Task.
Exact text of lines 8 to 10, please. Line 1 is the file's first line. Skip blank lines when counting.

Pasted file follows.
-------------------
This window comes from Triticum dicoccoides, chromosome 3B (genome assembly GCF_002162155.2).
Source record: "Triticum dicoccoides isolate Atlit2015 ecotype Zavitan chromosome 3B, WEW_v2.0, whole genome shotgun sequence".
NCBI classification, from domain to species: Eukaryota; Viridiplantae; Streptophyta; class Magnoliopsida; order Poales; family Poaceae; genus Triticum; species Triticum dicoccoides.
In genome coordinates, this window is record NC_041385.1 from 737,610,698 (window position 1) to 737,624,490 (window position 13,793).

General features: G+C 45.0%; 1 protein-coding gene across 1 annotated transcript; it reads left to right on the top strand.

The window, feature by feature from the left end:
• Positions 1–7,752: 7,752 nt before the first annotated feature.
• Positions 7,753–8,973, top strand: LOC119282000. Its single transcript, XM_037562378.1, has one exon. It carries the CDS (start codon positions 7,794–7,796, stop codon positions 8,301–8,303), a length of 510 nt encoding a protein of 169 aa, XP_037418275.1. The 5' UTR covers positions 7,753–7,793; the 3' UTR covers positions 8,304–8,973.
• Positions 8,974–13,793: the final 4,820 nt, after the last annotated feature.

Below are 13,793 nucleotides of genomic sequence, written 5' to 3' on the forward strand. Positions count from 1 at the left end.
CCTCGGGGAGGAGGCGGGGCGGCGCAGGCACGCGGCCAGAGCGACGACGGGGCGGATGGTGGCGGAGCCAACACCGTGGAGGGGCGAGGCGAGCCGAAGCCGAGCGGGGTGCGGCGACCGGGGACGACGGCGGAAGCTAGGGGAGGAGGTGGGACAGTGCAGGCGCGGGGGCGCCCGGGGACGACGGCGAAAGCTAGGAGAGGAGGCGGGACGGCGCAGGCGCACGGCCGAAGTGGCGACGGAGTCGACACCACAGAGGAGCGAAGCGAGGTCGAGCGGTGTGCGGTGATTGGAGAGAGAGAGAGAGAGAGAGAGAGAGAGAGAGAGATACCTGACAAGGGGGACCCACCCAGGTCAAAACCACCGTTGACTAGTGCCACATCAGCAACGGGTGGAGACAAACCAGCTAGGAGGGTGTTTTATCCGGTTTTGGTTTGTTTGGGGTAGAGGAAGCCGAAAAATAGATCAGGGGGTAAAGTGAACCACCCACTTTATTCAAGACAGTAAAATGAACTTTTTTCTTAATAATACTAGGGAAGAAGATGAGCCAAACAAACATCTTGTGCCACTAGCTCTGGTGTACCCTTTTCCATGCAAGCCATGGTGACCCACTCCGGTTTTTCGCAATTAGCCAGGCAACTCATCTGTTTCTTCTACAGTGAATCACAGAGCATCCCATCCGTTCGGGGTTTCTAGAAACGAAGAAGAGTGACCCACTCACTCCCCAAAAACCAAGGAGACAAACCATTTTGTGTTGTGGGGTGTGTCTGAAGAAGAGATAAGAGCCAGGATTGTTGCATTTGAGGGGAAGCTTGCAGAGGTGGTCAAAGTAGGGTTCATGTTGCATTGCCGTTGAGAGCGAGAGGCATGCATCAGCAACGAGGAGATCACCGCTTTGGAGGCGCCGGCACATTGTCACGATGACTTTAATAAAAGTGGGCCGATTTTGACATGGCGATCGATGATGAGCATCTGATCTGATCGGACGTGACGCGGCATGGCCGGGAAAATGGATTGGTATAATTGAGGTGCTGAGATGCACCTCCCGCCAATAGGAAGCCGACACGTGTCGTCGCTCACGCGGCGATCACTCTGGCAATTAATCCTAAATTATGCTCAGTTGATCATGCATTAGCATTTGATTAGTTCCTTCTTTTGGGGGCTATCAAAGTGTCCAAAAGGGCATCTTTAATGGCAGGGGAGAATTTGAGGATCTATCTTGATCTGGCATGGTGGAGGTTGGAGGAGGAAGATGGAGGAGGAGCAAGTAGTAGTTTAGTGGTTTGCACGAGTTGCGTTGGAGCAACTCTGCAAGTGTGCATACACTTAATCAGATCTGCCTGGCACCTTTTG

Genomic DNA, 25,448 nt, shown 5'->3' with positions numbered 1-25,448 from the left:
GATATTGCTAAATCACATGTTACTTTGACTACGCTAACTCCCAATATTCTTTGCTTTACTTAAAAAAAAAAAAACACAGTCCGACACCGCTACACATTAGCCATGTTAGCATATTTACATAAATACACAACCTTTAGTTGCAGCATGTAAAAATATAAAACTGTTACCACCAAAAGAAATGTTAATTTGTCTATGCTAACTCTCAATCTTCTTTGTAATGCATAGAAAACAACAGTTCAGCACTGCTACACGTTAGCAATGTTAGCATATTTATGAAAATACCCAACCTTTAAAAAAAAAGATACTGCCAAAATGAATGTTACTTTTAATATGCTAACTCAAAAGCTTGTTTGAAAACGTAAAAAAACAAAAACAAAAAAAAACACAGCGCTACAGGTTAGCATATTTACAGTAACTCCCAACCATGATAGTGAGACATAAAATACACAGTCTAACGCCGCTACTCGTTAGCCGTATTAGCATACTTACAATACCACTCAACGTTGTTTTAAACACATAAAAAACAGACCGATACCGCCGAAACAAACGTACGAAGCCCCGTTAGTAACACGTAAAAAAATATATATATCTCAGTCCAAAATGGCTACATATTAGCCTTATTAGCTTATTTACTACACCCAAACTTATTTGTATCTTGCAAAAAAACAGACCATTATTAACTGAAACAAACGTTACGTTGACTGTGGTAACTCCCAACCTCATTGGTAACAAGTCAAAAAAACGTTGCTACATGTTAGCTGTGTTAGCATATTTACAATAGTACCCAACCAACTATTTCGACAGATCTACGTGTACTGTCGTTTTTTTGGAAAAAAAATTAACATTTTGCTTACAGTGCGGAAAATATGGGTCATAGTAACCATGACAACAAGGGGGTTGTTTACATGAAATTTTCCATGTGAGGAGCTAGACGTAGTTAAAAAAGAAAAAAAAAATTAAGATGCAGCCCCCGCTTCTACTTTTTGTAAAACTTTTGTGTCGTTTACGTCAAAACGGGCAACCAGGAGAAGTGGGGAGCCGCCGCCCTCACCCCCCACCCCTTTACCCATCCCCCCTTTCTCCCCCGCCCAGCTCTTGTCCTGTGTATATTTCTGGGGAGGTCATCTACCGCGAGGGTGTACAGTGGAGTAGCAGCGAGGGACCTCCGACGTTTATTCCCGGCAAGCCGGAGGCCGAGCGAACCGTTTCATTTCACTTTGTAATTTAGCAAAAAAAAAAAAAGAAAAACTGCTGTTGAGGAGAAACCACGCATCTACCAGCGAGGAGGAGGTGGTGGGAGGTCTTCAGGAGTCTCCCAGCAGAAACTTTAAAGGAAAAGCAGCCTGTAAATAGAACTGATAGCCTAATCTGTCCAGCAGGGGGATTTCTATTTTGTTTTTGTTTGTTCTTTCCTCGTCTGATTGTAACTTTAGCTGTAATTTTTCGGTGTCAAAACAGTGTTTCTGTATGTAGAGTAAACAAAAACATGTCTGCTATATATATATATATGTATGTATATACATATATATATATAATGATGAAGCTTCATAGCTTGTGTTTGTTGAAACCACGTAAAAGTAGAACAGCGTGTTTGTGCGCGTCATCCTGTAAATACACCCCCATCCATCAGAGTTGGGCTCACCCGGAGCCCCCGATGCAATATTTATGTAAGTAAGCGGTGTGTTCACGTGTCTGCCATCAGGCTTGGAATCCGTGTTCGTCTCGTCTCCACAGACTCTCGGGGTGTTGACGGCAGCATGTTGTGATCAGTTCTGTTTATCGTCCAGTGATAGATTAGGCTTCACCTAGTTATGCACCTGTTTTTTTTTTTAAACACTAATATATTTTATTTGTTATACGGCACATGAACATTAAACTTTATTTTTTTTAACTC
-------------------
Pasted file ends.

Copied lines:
• Positions 7,753–8,973, top strand: LOC119282000. Its single transcript, XM_037562378.1, has one exon. It carries the CDS (start codon positions 7,794–7,796, stop codon positions 8,301–8,303), a length of 510 nt encoding a protein of 169 aa, XP_037418275.1. The 5' UTR covers positions 7,753–7,793; the 3' UTR covers positions 8,304–8,973.
• Positions 8,974–13,793: the final 4,820 nt, after the last annotated feature.

Below are 13,793 nucleotides of genomic sequence, written 5' to 3' on the forward strand. Positions count from 1 at the left end.